fmt::Formatter::write_str(formatter, "struct Human")
    }

    fn visit_seq<A>(self, mut seq: A) -> Result<Self::Value, A::Error>
    where
        A: SeqAccess<'de>,
    {
        // ...
    }

    fn visit_map<A>(self, mut map: A) -> Result<Self::Value, A::Error>
    where
        A: MapAccess<'de>,
    {
        // ...
    }
}

The purpose of a visitor is to be driven by the deserializer, constructing the values as it goes. This visitor in particular is expecting to have methods called that can be converted to our Human structure. It would make no sense if the visitor received an integer type, because that does not represent a structure.

The visitor only implements the methods that make sense for the type it is expecting. For structs, you would generally expect a map of key-value pairs. This is why our visitor implements visit_map. It also implements visit_seq (seq for sequence); this supports formats that encode the values in order, skipping keys.

Default method implementations

The serde::de::Visitor trait has default implementations of each method, which simply raise an error or forward the call on to another method. Here's the default implementation of visit_bool:

fn visit_bool<E>(self, v: bool) -> Result<Self::Value, E>
where
    E: Error,
{
    Err(Error::invalid_type(Unexpected::Bool(v), &self))
}

So if the deserializer calls the visitor with a bool, but it does not implement the method, by default you will get an error. Some method implementations add convenience for the common cases, like visit_u8, which forwards on to visit_u64:

fn visit_u8<E>(self, v: u8) -> Result<Self::Value, E>
where
    E: Error,
{
    self.visit_u64(v as u64)
}

This makes some sense. If you are making a visitor that accepts unsigned integer types, you can implement visit_u64 and handle unsigned integers of smaller types like u32 for free. This can make untagged enums containing these forwarded types difficult however, forcing us to create stricter deserializers.

Map access

Let's take a look at the code for visit_map:

fn visit_map<A>(self, mut map: A) -> Result<Self::Value, A::Error>
where
    A: MapAccess<'de>,
{
    let mut field0: Option<String> = None;
    while let Some(key) = MapAccess::next_key::<Field>(&mut map)? {
        match key {
            Field::field0 => {
                if Option::is_some(&field0) {
                    return Err(<A::Error as Error>::duplicate_field("name"));
                }
                field0 = Some(MapAccess::next_value::<String>(&mut map)?);
            }
            _ => {
                let _ = MapAccess::next_value::<serde::de::IgnoredAny>(&mut map)?;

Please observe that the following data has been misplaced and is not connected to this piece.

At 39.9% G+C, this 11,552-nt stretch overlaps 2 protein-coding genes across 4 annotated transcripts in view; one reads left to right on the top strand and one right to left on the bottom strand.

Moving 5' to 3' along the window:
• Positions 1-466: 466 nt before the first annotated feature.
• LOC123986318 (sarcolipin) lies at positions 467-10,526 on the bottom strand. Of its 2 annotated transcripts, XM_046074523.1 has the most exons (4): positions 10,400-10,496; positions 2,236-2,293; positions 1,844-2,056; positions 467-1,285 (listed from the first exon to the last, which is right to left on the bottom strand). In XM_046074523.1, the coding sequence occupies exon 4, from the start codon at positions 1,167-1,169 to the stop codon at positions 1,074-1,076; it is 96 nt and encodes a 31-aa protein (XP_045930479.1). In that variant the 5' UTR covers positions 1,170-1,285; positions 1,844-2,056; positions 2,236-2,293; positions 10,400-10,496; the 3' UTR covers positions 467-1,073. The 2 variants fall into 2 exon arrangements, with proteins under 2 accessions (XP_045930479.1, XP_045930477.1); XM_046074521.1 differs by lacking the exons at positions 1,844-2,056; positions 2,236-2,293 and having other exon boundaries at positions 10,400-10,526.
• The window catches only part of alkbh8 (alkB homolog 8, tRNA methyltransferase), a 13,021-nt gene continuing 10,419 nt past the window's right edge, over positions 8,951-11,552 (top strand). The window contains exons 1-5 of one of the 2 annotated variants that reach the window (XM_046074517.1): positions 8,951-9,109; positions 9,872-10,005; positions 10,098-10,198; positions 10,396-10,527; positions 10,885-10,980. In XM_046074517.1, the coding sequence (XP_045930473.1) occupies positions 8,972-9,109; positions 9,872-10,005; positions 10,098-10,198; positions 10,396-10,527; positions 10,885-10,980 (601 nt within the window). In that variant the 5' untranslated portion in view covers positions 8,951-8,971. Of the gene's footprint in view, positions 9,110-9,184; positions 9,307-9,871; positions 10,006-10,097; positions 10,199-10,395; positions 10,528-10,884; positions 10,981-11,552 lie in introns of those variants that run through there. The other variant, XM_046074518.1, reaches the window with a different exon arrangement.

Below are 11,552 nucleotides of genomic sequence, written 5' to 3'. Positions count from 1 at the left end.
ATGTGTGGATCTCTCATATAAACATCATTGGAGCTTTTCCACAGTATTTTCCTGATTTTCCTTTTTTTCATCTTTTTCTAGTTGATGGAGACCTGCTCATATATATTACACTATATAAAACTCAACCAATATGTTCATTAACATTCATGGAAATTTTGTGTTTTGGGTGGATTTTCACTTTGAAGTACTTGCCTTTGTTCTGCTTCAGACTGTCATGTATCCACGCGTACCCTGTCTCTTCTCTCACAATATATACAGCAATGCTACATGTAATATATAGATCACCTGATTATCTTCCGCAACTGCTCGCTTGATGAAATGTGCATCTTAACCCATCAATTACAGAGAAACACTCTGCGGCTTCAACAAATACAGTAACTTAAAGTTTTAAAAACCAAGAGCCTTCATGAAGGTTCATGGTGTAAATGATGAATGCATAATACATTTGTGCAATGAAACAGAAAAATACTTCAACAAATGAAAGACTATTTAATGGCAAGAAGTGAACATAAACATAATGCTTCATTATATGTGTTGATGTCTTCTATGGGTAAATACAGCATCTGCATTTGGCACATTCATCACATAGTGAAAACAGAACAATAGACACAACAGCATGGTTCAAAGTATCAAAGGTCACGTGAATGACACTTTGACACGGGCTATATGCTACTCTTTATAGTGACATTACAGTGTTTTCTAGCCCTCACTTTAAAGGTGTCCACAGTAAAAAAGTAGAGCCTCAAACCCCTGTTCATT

}
        }
    }
    let field0 = match field0 {
        Some(field0) => field0,
        None => serde::__private::de::missing_field("name")?,
    };
    Ok(Human { name: field0 })
}

This function iterates through the given maps keys and values, looking for any of the fields of the structure. In our case we have the single field 'name' which is encoded in the Field type which we will look at in a second.

For each key, it checks if it is one of our fields. If it is, it tries to get the value as the expected String type. It ignores fields that are not in our structure. Finally it checks it has all the required fields and returns our Human.

The Field types

The Field and related types looks like this:

enum Field {
    field0,
    ignore,
}

impl<'de> serde::Deserialize<'de> for Field {
    fn deserialize<D>(deserializer: D) -> Result<Self, D::Error>
    where
        D: serde::Deserializer<'de>,
    {
        Deserializer::deserialize_identifier(deserializer, FieldVisitor)
    }
}

struct FieldVisitor;

impl<'de> serde::de::Visitor<'de> for FieldVisitor {
    type Value = Field;

    fn expecting(&self, formatter: &mut fmt::Formatter) -> fmt::Result {
        fmt::Formatter::write_str(formatter, "field identifier")
    }

    fn visit_u64<E>(self, value: u64) -> Result<Self::Value, E>
    where
        E: Error,
    {
        match value {
            0u64 => Ok(Field::field0),
            _ => Ok(Field::ignore),
        }
    }

    fn visit_str<E>(self, value: &str) -> Result<Self::Value, E>
    where
        E: Error,
    {
        match value {
            "name" => Ok(Field::field0),
            _ => Ok(Field::ignore),
        }
    }

    fn visit_bytes<E>(self, value: &[u8]) -> Result<Self::Value, E>
    where
        E: Error,
    {
        match value {
            b"name" => Ok(Field::field0),
            _ => Ok(Field::ignore),
        }
    }
}

We have a very similar situation to our Human visitor here. Deserialize is implemented for the Field enum, and it just passes on to deserialize_identifer passing the FieldVisitor along.

This FieldVisitor expects the deserializer to call methods on it that 'look like' field identifiers. So it implements visit_str and visit_bytes, both of which see if the deserialized value looks like one of our fields. If it doesn't, the field gets deserialized to the special Field::ignore variant.

There is also the visit_u64 method, which allows the field name to be the number of the field; zero in our case.

Conclusion

This was a brief look into how serde deserializes data into values. If you would like more detailed information about this, let me know via whatever medium you found this on.

Some things I think I would like to expand upon are:

  • How optional types, nested structures, enums, bytes, and strings are handled.
  • How to write a deserializer for a data format.
  • How borrowing from underlying data is provided.

Thanks for reading!